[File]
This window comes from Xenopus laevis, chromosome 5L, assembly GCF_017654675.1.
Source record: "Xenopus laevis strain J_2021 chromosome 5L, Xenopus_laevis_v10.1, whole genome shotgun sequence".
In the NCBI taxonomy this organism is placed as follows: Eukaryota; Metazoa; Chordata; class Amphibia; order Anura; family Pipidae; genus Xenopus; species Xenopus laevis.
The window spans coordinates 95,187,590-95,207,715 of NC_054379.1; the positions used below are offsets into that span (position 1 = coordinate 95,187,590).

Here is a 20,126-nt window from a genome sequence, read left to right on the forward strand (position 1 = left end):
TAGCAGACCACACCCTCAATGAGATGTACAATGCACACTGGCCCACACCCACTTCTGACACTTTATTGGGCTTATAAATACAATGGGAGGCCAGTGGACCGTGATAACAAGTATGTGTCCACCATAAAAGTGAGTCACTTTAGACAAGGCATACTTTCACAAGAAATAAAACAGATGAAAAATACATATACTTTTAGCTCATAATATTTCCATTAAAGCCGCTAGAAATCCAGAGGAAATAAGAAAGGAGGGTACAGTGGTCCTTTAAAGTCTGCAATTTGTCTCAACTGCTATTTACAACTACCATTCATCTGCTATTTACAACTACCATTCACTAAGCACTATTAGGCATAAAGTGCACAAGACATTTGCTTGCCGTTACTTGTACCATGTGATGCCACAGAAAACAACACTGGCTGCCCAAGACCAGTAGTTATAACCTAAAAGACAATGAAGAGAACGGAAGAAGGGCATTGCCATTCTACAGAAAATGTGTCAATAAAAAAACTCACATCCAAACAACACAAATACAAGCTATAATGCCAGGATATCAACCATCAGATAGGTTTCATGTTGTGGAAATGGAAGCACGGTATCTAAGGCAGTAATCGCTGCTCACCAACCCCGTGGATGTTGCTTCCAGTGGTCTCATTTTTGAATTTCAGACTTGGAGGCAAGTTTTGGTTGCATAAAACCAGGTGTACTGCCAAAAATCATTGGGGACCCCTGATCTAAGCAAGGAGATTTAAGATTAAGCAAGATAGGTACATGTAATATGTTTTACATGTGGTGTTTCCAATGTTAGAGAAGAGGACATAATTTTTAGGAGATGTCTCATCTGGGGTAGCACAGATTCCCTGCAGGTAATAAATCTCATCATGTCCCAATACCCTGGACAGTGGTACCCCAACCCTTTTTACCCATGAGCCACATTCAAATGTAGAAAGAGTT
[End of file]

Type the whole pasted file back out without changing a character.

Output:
This window comes from Xenopus laevis, chromosome 5L, assembly GCF_017654675.1.
Source record: "Xenopus laevis strain J_2021 chromosome 5L, Xenopus_laevis_v10.1, whole genome shotgun sequence".
In the NCBI taxonomy this organism is placed as follows: Eukaryota; Metazoa; Chordata; class Amphibia; order Anura; family Pipidae; genus Xenopus; species Xenopus laevis.
The window spans coordinates 95,187,590-95,207,715 of NC_054379.1; the positions used below are offsets into that span (position 1 = coordinate 95,187,590).

Here is a 20,126-nt window from a genome sequence, read left to right on the forward strand (position 1 = left end):
TAGCAGACCACACCCTCAATGAGATGTACAATGCACACTGGCCCACACCCACTTCTGACACTTTATTGGGCTTATAAATACAATGGGAGGCCAGTGGACCGTGATAACAAGTATGTGTCCACCATAAAAGTGAGTCACTTTAGACAAGGCATACTTTCACAAGAAATAAAACAGATGAAAAATACATATACTTTTAGCTCATAATATTTCCATTAAAGCCGCTAGAAATCCAGAGGAAATAAGAAAGGAGGGTACAGTGGTCCTTTAAAGTCTGCAATTTGTCTCAACTGCTATTTACAACTACCATTCATCTGCTATTTACAACTACCATTCACTAAGCACTATTAGGCATAAAGTGCACAAGACATTTGCTTGCCGTTACTTGTACCATGTGATGCCACAGAAAACAACACTGGCTGCCCAAGACCAGTAGTTATAACCTAAAAGACAATGAAGAGAACGGAAGAAGGGCATTGCCATTCTACAGAAAATGTGTCAATAAAAAAACTCACATCCAAACAACACAAATACAAGCTATAATGCCAGGATATCAACCATCAGATAGGTTTCATGTTGTGGAAATGGAAGCACGGTATCTAAGGCAGTAATCGCTGCTCACCAACCCCGTGGATGTTGCTTCCAGTGGTCTCATTTTTGAATTTCAGACTTGGAGGCAAGTTTTGGTTGCATAAAACCAGGTGTACTGCCAAAAATCATTGGGGACCCCTGATCTAAGCAAGGAGATTTAAGATTAAGCAAGATAGGTACATGTAATATGTTTTACATGTGGTGTTTCCAATGTTAGAGAAGAGGACATAATTTTTAGGAGATGTCTCATCTGGGGTAGCACAGATTCCCTGCAGGTAATAAATCTCATCATGTCCCAATACCCTGGACAGTGGTACCCCAACCCTTTTTACCCATGAGCCACATTCAAATGTAGAAAGAGTT